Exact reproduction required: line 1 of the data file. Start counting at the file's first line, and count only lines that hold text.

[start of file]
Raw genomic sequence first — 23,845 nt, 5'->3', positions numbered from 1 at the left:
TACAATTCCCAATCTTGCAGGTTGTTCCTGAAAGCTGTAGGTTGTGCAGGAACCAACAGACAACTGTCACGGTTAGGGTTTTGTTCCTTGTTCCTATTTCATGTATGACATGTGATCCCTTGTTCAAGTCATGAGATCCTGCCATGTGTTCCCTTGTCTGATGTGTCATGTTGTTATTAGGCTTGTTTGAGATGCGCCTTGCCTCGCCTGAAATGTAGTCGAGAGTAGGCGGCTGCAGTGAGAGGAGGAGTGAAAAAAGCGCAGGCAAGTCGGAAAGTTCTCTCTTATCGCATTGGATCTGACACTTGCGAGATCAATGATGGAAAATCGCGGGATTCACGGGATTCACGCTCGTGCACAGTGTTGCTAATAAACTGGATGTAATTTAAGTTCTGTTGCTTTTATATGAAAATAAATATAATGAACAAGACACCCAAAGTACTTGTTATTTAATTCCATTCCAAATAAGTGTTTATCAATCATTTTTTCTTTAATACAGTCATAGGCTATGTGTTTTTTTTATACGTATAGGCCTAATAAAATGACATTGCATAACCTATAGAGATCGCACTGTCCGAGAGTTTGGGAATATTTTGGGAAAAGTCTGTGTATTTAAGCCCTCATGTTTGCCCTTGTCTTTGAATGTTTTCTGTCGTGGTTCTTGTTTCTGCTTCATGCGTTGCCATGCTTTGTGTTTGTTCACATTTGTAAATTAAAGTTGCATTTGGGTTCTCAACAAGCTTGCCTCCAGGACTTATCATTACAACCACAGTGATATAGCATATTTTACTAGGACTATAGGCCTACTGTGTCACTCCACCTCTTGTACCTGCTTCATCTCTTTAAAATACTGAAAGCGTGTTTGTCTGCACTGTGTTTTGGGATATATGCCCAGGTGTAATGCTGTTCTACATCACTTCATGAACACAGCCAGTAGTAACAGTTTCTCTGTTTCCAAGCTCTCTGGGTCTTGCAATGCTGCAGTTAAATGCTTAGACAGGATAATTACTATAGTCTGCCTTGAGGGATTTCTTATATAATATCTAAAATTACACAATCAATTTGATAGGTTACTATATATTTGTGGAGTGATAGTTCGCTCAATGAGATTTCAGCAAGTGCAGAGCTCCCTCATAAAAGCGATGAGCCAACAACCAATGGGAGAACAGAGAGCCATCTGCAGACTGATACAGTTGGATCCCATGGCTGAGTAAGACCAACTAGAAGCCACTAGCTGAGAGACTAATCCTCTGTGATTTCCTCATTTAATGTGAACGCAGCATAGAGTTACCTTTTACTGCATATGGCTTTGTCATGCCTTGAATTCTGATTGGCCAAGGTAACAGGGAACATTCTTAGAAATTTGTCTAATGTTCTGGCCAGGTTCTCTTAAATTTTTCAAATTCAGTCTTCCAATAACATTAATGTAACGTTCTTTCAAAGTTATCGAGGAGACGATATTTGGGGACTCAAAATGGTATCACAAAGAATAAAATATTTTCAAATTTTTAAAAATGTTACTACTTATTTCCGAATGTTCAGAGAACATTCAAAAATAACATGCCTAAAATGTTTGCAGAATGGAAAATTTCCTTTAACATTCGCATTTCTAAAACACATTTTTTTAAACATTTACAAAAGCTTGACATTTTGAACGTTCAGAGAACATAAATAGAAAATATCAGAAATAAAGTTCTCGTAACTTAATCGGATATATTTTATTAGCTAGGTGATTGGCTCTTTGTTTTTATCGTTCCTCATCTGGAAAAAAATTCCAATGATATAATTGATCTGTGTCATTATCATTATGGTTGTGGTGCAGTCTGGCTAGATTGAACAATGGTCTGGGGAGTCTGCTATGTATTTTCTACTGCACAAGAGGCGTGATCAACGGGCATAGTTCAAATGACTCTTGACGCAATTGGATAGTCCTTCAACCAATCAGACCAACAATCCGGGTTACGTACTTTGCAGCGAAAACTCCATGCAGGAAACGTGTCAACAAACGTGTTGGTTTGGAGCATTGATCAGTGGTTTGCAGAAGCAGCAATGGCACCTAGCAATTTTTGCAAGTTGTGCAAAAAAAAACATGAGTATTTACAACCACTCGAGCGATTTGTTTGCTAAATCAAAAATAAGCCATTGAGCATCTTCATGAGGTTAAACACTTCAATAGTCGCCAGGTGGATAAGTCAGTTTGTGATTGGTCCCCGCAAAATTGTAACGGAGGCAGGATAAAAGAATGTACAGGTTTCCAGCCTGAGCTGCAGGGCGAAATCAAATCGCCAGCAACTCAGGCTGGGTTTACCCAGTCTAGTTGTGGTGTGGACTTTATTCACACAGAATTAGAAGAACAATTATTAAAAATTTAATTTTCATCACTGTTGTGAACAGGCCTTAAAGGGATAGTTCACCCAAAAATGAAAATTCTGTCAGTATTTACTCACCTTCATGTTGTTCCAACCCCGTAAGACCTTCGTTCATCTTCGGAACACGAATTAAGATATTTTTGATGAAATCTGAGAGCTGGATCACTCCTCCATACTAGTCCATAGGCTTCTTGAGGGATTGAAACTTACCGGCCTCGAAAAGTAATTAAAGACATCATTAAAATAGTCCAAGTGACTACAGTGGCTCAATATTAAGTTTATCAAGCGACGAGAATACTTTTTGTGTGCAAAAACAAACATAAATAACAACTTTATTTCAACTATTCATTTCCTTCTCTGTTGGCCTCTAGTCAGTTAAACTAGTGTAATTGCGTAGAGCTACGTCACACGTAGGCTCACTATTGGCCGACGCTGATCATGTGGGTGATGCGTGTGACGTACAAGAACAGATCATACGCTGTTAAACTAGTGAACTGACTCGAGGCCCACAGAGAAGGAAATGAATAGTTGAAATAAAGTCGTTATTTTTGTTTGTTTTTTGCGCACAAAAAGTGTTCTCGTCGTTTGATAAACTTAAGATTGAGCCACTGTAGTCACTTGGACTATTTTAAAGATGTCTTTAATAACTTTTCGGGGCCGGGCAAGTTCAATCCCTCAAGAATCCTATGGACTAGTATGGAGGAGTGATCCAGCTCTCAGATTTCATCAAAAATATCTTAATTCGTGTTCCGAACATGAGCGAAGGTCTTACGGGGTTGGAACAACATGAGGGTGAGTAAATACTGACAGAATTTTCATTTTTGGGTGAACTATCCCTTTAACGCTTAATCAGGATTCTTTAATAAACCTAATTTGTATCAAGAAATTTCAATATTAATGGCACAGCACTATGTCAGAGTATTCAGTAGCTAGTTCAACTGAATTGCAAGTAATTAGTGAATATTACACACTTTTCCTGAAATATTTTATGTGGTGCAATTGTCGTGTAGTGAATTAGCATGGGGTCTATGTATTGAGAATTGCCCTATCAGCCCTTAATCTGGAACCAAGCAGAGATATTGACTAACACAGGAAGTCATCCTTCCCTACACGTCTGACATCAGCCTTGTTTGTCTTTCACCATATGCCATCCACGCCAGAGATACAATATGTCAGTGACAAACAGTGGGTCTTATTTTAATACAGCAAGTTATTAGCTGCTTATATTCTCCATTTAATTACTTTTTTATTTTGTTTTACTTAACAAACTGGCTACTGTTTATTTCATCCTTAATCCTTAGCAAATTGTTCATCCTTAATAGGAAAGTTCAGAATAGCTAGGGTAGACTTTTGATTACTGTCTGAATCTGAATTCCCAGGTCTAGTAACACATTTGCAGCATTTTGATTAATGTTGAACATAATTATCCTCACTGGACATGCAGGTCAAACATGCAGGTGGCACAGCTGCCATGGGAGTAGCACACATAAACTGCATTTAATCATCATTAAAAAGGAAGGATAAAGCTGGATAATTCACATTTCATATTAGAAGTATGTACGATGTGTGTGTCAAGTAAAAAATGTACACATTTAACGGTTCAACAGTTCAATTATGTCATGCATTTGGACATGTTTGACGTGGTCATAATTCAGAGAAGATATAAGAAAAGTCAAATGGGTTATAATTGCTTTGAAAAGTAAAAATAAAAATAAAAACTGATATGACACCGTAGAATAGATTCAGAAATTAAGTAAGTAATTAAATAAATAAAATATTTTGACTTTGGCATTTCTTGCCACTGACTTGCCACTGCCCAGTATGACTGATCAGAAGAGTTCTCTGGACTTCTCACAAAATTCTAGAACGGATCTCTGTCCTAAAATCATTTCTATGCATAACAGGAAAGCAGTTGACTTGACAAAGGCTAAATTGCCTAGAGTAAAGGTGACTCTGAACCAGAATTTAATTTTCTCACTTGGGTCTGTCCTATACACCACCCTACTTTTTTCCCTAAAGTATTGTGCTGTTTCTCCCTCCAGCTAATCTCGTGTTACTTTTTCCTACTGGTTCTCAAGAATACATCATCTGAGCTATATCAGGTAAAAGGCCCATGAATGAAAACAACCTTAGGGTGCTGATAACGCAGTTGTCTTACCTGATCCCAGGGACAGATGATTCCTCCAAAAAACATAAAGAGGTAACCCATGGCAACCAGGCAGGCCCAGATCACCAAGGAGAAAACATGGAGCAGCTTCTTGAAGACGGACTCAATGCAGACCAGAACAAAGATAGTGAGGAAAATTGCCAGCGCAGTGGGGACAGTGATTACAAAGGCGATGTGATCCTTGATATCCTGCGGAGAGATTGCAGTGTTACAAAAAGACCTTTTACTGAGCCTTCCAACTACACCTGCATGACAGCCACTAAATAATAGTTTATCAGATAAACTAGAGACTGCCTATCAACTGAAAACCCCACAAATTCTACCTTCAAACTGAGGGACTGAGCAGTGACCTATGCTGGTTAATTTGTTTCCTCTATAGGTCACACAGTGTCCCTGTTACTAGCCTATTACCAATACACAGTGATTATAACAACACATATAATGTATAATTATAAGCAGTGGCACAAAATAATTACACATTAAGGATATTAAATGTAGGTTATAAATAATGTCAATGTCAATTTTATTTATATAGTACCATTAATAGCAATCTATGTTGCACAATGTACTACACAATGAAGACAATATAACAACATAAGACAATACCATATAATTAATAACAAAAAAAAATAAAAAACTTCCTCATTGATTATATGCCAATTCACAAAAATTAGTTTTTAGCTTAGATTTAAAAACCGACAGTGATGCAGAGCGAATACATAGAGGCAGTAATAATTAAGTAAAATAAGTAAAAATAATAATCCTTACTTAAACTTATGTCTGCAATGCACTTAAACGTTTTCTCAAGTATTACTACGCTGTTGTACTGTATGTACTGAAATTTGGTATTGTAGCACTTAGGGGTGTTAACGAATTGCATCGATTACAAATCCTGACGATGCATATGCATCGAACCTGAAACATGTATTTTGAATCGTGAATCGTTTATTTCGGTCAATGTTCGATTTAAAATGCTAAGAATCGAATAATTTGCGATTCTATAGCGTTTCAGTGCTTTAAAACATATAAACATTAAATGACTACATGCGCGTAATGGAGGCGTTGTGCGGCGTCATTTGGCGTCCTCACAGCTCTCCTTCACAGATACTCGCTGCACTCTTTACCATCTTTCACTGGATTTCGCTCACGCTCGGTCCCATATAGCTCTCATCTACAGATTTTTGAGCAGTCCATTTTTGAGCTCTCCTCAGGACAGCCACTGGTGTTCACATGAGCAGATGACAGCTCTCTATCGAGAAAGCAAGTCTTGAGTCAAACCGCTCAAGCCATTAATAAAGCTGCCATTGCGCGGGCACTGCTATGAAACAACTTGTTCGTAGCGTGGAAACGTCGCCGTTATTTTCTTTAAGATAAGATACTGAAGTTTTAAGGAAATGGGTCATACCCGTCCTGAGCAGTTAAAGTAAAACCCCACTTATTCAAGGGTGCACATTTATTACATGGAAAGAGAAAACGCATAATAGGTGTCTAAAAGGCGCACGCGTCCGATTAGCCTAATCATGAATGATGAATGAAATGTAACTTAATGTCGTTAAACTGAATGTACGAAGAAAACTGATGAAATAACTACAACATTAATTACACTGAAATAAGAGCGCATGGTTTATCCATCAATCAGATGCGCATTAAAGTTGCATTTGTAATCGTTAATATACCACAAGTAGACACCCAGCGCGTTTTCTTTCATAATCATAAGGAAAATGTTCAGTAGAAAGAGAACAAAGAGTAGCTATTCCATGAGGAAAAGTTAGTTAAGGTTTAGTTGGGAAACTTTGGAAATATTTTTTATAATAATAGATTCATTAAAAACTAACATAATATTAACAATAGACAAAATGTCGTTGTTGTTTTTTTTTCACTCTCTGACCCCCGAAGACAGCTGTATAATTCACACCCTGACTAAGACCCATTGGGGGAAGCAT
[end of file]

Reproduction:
Raw genomic sequence first — 23,845 nt, 5'->3', positions numbered from 1 at the left: